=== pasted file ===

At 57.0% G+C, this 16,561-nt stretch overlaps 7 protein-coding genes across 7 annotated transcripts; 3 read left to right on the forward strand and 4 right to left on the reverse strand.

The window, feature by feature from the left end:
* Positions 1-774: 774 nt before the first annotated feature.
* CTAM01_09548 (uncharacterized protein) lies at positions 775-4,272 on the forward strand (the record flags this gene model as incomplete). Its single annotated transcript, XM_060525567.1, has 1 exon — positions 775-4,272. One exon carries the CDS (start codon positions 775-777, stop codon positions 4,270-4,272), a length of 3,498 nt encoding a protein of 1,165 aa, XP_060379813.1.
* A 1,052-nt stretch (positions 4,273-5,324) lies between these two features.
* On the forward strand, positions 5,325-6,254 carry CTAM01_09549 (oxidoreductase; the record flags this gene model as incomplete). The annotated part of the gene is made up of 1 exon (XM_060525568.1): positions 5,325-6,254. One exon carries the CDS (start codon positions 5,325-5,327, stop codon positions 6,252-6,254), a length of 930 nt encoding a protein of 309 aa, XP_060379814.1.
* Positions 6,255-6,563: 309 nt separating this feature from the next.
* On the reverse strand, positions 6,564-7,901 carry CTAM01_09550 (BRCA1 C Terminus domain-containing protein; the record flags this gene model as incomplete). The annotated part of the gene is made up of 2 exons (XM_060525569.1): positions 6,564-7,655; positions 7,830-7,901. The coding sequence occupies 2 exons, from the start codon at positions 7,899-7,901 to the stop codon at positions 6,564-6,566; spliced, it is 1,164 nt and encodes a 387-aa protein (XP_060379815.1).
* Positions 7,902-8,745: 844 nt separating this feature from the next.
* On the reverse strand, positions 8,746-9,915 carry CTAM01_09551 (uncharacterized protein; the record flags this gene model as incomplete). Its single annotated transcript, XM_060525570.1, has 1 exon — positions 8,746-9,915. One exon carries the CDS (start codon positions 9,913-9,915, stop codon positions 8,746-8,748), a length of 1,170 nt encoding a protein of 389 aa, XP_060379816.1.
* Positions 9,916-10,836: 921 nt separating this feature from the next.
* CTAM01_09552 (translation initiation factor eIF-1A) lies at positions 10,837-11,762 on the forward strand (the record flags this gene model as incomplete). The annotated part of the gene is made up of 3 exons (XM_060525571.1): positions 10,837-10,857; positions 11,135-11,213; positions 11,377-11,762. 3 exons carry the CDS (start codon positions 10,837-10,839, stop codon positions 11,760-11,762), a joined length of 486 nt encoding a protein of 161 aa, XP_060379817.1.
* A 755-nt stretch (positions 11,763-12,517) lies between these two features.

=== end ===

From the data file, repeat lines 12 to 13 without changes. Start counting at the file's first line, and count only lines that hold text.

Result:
* CTAM01_09552 (translation initiation factor eIF-1A) lies at positions 10,837-11,762 on the forward strand (the record flags this gene model as incomplete). The annotated part of the gene is made up of 3 exons (XM_060525571.1): positions 10,837-10,857; positions 11,135-11,213; positions 11,377-11,762. 3 exons carry the CDS (start codon positions 10,837-10,839, stop codon positions 11,760-11,762), a joined length of 486 nt encoding a protein of 161 aa, XP_060379817.1.
* A 755-nt stretch (positions 11,763-12,517) lies between these two features.